This global firm, with a head office in Toronto and other HQs in Palo Alto, San Francisco, Los Angeles and London began as a shared vision between two friends who realized that the future of music and sound would be immersive and tactile.
In 2011, friends and musicians, Todd Chernecki and John Alexiou quit their jobs in law and banking to experiment with the very technology that forms the backbone of SubPac full-time. Working with engineers and mentors, music producers and sound designers, Chernecki and Alexiou spent three years refining the tactile audio technology that they believed would accelerate full physical immersion in VR experiences.
As a wearable audio system (in other words – a slim and stylish backpack or vest), SubPac allows the wearer to experience the subtleties of sound and music with his or her body. From a gust of wind to the feeling of someone tapping your shoulder, SubPac aims to unlock the potential of bringing the body into the experience. Today, the kit seems as appealing to gamers as is it is to DJs and music fans (it can also be embedded in the seats in theatre and cars).
For everyone from content creators to advertisers, optimizing the VR experience is a top priority. And SubPac is transforming physical immersion in VR, an essential part of storytelling experiences and believability. Alexiou envisions that SubPac’s product should appeal as much to those creating VR experiences as it does to the end users or customers of that experience. Today you can buy SubPac readily in stores around the world from the UK to Switzerland, South Korea to Chile (and Amazon of course). The backpack retails from between $99 to $350 USD.
Key Success Factors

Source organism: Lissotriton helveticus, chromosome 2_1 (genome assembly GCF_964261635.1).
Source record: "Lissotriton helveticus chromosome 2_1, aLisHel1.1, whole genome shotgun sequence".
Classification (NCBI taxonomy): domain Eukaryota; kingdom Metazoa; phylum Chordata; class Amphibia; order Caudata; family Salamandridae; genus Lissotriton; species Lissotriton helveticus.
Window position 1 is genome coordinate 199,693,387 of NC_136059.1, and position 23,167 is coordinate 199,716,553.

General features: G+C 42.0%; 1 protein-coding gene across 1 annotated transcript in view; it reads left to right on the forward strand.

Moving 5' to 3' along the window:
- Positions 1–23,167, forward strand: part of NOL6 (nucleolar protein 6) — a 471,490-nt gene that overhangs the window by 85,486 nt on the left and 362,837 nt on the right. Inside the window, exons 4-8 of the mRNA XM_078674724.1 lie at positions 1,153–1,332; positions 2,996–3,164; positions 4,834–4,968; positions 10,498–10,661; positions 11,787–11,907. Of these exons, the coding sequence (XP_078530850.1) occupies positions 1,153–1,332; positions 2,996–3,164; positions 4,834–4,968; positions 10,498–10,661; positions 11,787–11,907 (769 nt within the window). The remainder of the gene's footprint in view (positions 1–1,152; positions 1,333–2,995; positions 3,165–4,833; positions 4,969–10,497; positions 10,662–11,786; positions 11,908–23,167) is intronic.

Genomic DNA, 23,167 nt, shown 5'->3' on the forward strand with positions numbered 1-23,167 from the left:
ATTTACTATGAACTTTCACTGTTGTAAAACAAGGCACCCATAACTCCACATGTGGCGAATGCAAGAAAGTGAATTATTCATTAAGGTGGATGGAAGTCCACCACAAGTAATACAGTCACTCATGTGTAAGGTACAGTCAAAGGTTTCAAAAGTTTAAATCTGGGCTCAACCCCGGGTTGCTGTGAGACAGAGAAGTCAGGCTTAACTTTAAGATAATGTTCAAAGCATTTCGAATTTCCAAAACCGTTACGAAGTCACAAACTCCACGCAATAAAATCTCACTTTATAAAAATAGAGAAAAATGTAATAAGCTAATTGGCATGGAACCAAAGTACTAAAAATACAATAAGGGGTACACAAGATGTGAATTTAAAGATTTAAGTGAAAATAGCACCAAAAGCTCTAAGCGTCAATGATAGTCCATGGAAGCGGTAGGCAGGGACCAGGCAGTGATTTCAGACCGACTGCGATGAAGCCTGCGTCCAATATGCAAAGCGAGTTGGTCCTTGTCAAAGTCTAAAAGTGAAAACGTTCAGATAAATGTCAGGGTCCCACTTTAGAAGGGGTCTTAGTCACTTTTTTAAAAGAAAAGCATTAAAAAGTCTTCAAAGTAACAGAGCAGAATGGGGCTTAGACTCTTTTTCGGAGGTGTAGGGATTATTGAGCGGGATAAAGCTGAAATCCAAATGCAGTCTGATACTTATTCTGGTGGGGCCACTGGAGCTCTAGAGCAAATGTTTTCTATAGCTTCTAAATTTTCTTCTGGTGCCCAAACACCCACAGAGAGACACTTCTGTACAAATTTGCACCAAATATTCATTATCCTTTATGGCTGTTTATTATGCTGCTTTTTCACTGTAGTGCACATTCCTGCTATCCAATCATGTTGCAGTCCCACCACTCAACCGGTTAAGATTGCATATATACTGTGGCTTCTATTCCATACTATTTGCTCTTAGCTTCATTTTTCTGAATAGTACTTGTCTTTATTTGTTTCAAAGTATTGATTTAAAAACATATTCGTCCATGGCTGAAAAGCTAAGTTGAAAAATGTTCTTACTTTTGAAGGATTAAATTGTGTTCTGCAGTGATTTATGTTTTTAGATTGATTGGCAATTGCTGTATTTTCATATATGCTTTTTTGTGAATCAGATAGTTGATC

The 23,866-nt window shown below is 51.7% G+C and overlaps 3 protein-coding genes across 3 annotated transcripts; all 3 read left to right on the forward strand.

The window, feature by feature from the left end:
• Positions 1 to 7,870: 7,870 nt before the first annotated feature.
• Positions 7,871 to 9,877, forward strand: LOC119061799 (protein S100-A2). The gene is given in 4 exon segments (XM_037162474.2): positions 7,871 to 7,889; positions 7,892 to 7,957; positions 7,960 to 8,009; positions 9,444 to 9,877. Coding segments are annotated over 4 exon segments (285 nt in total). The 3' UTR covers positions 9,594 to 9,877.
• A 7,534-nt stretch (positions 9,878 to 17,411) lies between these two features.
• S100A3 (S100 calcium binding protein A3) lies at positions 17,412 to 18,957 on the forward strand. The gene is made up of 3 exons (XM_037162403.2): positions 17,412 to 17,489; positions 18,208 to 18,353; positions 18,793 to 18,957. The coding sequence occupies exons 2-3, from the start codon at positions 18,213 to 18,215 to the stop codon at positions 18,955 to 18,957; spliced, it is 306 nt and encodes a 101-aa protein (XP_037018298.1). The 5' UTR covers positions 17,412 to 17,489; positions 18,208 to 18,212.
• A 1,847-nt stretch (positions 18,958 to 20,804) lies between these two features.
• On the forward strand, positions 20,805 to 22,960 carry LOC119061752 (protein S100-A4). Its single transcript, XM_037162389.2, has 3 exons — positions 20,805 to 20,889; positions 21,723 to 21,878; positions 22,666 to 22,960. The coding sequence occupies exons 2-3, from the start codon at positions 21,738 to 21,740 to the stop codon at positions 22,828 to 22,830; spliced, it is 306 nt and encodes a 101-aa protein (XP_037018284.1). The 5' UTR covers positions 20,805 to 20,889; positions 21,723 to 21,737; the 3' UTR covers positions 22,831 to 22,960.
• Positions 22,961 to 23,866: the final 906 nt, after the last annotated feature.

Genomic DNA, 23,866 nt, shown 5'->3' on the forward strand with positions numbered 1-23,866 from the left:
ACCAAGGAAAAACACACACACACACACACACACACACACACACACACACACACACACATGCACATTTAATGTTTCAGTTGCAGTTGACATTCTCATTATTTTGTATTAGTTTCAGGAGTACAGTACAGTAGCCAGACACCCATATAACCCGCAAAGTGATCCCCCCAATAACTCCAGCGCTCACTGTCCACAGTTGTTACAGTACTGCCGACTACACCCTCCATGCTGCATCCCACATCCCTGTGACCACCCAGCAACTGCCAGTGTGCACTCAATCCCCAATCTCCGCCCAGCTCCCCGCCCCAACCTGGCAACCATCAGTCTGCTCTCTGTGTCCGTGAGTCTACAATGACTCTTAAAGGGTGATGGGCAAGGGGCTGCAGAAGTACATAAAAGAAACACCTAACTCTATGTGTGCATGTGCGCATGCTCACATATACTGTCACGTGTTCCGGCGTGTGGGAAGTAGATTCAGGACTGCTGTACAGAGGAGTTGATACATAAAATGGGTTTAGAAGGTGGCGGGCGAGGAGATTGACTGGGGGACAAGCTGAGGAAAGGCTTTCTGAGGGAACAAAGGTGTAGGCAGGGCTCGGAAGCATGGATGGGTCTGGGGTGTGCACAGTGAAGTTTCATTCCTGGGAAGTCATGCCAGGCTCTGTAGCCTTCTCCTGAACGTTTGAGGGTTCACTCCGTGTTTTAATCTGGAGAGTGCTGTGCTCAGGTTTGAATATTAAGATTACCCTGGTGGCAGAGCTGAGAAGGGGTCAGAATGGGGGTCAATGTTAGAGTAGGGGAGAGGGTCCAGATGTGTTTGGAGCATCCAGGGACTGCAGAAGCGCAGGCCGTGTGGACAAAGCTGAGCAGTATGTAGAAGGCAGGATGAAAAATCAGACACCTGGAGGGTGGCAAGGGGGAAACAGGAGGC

One success factor for SubPac was its ability to be flexible. Alexious cautions VR industry companies from trying to define a path too soon or assume too much about the landscape in case they may miss the target as the rest of the eco-system unfolds. In this context, industry knowledge and staying current on the latest developments, trends and needs has been crucial to the company’s strategic thinking and resource allocation. That’s not to say the company has remained cautious or risk averse. In fact, Alexiou and Chernecki recognized right away that, in addition to its Toronto office, SubPac would need to invest in physical locations in LA, San Francisco and London both to tap into key market segments and cultivate relationships with potential partners, influencers and mentors.
What lies in store for SubPac? As it grows its music and screen-based business, and boasts users from Oculus, Samsung, NBC Universal, Lionsgate, Felix & Paul to Marshmallow Laser Feast – it is also pursuing exciting new verticals and applications. SubPac is exploring use cases in healthcare and accessibility (i.e., particularly for the deaf and hard of hearing community) as well as the automotive and aerospace industries. And what of Canada’s VR Landscape? According to Alexiou, Canada is usually at the forefront of innovation and VR is no exception to that trend. His thought is that the Canadian companies would benefit from greater partnerships to accelerate and amplify growth. These partnerships could be with people (e.g., experts/though-leaders), start-up or established companies, academia or government and can be enormously beneficial during a company’s early development process – particularly as the VR landscape is still uncertain and undefined. Alexiou’s concern is that when it comes to VR, Canadian companies can tend to underestimate strength in numbers and the benefits of sharing knowledge.